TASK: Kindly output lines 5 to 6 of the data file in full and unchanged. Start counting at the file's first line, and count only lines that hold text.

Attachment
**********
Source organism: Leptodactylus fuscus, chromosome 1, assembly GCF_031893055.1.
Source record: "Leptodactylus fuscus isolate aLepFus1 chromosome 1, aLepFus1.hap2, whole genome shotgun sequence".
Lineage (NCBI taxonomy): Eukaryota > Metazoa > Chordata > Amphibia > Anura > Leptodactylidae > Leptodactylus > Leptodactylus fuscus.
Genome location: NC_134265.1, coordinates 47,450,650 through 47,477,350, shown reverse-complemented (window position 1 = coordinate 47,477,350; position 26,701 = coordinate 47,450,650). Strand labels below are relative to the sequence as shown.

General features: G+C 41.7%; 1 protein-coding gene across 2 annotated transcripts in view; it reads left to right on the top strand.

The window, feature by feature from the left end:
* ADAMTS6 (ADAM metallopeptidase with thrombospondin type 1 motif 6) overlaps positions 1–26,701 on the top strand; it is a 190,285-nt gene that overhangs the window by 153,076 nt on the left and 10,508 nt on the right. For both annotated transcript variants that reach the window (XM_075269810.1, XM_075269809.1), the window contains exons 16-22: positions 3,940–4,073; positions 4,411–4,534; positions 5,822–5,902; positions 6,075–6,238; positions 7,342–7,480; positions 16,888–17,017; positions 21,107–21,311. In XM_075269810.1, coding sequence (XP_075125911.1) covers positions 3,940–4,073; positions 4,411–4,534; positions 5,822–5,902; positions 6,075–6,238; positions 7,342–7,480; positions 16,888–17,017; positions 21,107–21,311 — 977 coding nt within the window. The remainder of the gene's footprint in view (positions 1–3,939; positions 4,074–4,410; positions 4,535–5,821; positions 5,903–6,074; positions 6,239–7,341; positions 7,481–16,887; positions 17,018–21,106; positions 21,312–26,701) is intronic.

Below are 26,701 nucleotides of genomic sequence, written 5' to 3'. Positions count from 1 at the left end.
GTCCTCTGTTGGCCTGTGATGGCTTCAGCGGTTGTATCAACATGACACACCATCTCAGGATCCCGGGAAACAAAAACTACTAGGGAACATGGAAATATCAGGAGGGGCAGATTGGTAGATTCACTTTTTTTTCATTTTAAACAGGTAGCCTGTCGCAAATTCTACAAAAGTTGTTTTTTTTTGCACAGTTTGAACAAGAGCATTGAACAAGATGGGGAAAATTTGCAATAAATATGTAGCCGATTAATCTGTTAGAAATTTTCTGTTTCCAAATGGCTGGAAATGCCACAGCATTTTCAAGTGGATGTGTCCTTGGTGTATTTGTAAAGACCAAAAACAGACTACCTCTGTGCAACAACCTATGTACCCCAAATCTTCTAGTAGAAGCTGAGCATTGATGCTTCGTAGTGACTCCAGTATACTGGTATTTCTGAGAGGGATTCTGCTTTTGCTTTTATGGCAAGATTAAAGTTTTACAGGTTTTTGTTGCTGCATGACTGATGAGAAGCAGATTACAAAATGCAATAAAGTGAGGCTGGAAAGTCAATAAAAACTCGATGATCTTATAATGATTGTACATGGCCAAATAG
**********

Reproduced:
General features: G+C 41.7%; 1 protein-coding gene across 2 annotated transcripts in view; it reads left to right on the top strand.

The window, feature by feature from the left end: